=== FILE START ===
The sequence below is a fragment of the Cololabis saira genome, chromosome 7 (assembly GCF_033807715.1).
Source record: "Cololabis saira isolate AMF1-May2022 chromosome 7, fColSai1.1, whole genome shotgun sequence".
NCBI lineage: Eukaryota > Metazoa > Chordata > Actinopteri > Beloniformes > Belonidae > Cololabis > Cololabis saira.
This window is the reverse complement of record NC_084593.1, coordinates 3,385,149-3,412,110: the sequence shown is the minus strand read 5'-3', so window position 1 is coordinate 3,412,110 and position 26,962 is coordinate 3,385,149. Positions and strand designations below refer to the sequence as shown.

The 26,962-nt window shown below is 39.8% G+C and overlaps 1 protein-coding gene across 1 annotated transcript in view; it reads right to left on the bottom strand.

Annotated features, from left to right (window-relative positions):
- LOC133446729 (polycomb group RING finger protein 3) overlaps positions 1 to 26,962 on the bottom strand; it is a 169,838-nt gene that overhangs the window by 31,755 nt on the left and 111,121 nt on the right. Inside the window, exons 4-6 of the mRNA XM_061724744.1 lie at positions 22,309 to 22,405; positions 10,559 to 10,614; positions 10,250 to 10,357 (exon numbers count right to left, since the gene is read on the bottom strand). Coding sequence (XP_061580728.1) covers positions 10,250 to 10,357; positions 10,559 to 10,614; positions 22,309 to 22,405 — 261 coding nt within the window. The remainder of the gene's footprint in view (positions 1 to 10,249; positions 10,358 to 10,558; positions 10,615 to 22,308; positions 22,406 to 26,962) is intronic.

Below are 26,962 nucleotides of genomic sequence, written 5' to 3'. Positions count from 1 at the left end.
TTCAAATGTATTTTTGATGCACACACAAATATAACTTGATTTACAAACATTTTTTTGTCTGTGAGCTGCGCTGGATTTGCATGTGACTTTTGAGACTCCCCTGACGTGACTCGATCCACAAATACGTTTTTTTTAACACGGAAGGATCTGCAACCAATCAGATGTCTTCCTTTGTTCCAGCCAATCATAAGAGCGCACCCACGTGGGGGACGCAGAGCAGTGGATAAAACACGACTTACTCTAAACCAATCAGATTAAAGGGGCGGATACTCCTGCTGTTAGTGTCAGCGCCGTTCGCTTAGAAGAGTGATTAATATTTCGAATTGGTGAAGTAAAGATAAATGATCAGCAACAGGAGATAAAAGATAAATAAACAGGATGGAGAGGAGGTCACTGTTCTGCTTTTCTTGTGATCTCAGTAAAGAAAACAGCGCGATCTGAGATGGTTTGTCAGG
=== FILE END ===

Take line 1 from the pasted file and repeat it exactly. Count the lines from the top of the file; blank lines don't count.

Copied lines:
The sequence below is a fragment of the Cololabis saira genome, chromosome 7 (assembly GCF_033807715.1).